Jesus made a whip out of cords, and drove out those who have turned His “Father’s house” into a “market-place” and a “den of robbers”, along with their merchandise, spilling the coins of the money-changers and overturning their tables (Jn 2:14-17; Mt 21:12-13; Mk 11:15-17; Lk 19:45-46). He cleansed the temple of Jerusalem out of “zeal”, fulfilling the words of the Scripture: “Zeal for Your house will consume me“ (Ps 69:9).
This episode has always been scandalous for many. For this reason, its historicity was often questioned. It is still debated if Jesus actually acted out of anger, and whether He did or did not use violence. But I fear that, while debating on this particular dilemma, we may be missing a more important and relevant one. It is more confusing that the “Son of Man”, Who has “nowhere to lay his head” (Mt 8:20; Lk 9:58), claims a house for His Father, as if the Creator of the whole universe needs a temple to dwell in. Why did the Jews have a temple in the first place? Why did God allow its construction? Does He need a dwelling place? And why did He allow its destruction later? Why would Jesus, who cleansed it out of “zeal”, proclaim that each of its stones will be thrown down (Mt 24:2; Mk 13:2; Lk 21:5)?
The story of the “Father’s house” began with the Tabernacle, a portable tent ordained by God Himself, and built according to the instructions He gave to Moses (Nb 4:1-35). Named also a “tent of Presence”, the earthly dwelling place of God contained the “Ark of the Covenant”, or “Ark of Testimony”, that carried the two stone tablets of the Ten Commandments, Aaron’s rod, and a pot of manna (Heb 9:4). It was carrying signs of God’s presence, and symbols of the great things He did for them. Thus, the tent ordered by God wasn’t meant for Him, but for His chosen people, as a sign of His presence among them throughout their history.
Several hundred years after the conquest of the promised land, the monarchy was established, and Jerusalem became the capital city of Israel. After he moved into his newly built palace, king David was concerned because he was “living in a house of cedar, while the ark of the covenant of the Lord is under a tent” (1 Chr 17:1). He decided then to build a temple for God. He was not to see his dream come true, because he “shed much blood and waged great wars” (1 Chr 22:8). Instead of him, his son Solomon did the work and accomplished the temple by 957 BCE. Throughout the ages, the temple was pillaged, destructed, then rebuilt, and stood as the sign of God’s presence until the time of Jesus. Neither the tent of ancient times nor the temple built in the days of prosperity was meant for God, but they were signs for the people, as a reminder of God’s presence, fidelity, and love.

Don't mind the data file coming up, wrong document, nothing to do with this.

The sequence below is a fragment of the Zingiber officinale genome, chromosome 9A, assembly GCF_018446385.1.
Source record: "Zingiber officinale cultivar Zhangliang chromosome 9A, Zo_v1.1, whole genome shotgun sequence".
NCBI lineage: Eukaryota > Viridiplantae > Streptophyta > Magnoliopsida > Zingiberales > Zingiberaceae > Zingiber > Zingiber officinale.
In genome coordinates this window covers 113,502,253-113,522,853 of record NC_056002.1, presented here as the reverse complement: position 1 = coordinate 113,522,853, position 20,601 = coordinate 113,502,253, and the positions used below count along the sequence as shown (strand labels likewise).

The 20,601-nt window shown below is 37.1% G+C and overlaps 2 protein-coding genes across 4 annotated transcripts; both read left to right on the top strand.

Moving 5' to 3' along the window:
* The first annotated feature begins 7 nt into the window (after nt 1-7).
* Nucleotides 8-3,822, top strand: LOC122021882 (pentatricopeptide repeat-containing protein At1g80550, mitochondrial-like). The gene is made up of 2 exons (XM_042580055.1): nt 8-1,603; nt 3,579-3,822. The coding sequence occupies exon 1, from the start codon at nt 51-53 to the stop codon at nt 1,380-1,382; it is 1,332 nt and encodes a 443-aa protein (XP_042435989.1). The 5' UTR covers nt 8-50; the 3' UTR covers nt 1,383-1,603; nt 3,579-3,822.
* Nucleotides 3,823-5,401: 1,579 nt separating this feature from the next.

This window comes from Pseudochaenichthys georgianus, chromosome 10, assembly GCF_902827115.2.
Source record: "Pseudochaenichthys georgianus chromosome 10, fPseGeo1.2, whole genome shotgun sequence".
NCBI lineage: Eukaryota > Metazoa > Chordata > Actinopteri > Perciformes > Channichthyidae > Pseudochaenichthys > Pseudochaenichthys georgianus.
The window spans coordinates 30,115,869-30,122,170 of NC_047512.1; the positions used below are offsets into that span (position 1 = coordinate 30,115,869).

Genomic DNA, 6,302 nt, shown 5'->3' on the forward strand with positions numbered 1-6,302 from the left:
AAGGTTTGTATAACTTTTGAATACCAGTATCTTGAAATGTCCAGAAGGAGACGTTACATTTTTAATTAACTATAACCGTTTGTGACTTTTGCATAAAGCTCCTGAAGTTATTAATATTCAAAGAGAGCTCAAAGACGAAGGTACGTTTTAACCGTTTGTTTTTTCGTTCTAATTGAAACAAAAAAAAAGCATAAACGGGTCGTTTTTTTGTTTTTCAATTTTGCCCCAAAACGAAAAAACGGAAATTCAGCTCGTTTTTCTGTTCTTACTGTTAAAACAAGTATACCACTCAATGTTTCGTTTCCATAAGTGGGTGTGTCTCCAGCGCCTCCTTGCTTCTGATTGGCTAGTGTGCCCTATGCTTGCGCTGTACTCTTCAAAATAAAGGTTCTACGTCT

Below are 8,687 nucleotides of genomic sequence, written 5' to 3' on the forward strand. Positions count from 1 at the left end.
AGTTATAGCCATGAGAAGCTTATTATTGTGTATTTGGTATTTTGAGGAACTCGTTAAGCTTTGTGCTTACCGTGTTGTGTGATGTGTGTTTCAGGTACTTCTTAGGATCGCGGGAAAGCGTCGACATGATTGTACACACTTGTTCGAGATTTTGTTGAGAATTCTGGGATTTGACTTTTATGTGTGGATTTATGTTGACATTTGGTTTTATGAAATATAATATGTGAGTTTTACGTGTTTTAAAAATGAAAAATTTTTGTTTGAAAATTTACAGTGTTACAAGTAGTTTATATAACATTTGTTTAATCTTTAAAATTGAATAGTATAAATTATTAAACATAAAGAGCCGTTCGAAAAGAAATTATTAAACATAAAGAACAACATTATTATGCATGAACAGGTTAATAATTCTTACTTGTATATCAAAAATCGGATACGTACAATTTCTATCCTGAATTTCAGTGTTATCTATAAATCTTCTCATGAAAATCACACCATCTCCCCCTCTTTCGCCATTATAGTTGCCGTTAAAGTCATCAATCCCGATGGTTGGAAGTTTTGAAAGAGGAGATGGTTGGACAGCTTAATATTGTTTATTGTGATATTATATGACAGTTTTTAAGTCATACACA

Nearly a thousand years later, Jesus foretold the destruction of the temple. He absolutely foresaw its final destruction in 70 EC. But more importantly, He was implying that the temple had become useless. As a matter of fact, a sign becomes useless when the truth behind it is revealed, for a sign is partial and imperfect, and “when the complete comes, the partial will come to an end” (1 Co 13:10). Hence, when Jesus, the Son of God, became flesh and dwelt among us, He became the real presence of God among us, and what stood as His sign had become useless.
When Christ died on the Cross, all of His signs “died” with Him. The temple was destroyed along with His body, its curtains were torn in two from top to bottom (Mt 27:51; Mk 15:38; Lk 23:45), and by His Resurrection, He became the new and definitive temple (Cf. Rev 21:22), the true and unique presence of God among His people. After His Resurrection, the Disciples understood that He meant His body when He said to the Jews: “Destroy this temple and in three days I will raise it up” (Jn 2:19), and they understood that the old temple would be forever gone, replaced by the resurrected body of Christ, the eternal presence of God among us.
Back to the episode of cleansing, what Jesus did that day in the temple, was more of a prophetic demonstration. Therefore, whether He was violent or no seems irrelevant. He was actually expelling the thieves, those who would “sell” God for their own interest, before He, the Son of God, was sold to His executioners. He was driving out the oxen and sheep with a whip of cords before He, the Lamb of God, was fiercely flagellated and driven out of the city to the Golgotha. He was purifying the temple nearly a week before the women came to His tomb to anoint His body. In every word and act, Jesus foretold the destruction of the temple along with His body and announced His resurrection as the rising of the new and final Temple.
Forasmuch as the world was created through Christ, also in Christ the New Temple, the whole world has become the “House of God”. He does not dwell in any particular place anymore, since the whole of creation has become His dwelling place. We understand now the words of Jesus to the Samaritan woman at the well in Sychar: “believe me, the hour is coming when you will worship the Father neither on this mountain nor in Jerusalem” (Jn 4:21).
By Christ’s death and Resurrection, as part of the created world, each one of us has become a living part of the “Father’s house”, and one of its privileged residents, as the beloved sons of the Owner.
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